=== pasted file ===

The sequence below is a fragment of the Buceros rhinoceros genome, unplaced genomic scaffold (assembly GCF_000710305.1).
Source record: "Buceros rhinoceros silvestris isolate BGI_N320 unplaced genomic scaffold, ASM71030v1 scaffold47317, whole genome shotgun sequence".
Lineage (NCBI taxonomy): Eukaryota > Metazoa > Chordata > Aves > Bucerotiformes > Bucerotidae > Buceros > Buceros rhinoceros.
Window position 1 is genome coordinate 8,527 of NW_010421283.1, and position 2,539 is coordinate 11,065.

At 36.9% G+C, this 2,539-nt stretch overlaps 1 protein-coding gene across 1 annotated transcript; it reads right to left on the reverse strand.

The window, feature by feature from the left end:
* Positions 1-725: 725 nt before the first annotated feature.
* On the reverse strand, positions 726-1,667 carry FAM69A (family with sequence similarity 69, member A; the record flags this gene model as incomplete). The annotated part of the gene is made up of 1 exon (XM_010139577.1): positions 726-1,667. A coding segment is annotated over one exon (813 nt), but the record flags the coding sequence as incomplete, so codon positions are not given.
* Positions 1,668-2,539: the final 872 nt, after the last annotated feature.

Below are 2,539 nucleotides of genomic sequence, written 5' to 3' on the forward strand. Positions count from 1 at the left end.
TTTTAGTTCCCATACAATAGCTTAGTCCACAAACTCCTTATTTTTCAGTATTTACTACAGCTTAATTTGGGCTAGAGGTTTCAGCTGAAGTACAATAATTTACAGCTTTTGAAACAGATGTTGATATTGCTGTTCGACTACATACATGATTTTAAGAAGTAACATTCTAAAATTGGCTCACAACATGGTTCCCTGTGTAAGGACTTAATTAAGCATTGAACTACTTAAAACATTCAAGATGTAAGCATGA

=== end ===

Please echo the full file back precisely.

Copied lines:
The sequence below is a fragment of the Buceros rhinoceros genome, unplaced genomic scaffold (assembly GCF_000710305.1).
Source record: "Buceros rhinoceros silvestris isolate BGI_N320 unplaced genomic scaffold, ASM71030v1 scaffold47317, whole genome shotgun sequence".
Lineage (NCBI taxonomy): Eukaryota > Metazoa > Chordata > Aves > Bucerotiformes > Bucerotidae > Buceros > Buceros rhinoceros.
Window position 1 is genome coordinate 8,527 of NW_010421283.1, and position 2,539 is coordinate 11,065.

At 36.9% G+C, this 2,539-nt stretch overlaps 1 protein-coding gene across 1 annotated transcript; it reads right to left on the reverse strand.

The window, feature by feature from the left end:
* Positions 1-725: 725 nt before the first annotated feature.
* On the reverse strand, positions 726-1,667 carry FAM69A (family with sequence similarity 69, member A; the record flags this gene model as incomplete). The annotated part of the gene is made up of 1 exon (XM_010139577.1): positions 726-1,667. A coding segment is annotated over one exon (813 nt), but the record flags the coding sequence as incomplete, so codon positions are not given.
* Positions 1,668-2,539: the final 872 nt, after the last annotated feature.

Below are 2,539 nucleotides of genomic sequence, written 5' to 3' on the forward strand. Positions count from 1 at the left end.
TTTTAGTTCCCATACAATAGCTTAGTCCACAAACTCCTTATTTTTCAGTATTTACTACAGCTTAATTTGGGCTAGAGGTTTCAGCTGAAGTACAATAATTTACAGCTTTTGAAACAGATGTTGATATTGCTGTTCGACTACATACATGATTTTAAGAAGTAACATTCTAAAATTGGCTCACAACATGGTTCCCTGTGTAAGGACTTAATTAAGCATTGAACTACTTAAAACATTCAAGATGTAAGCATGA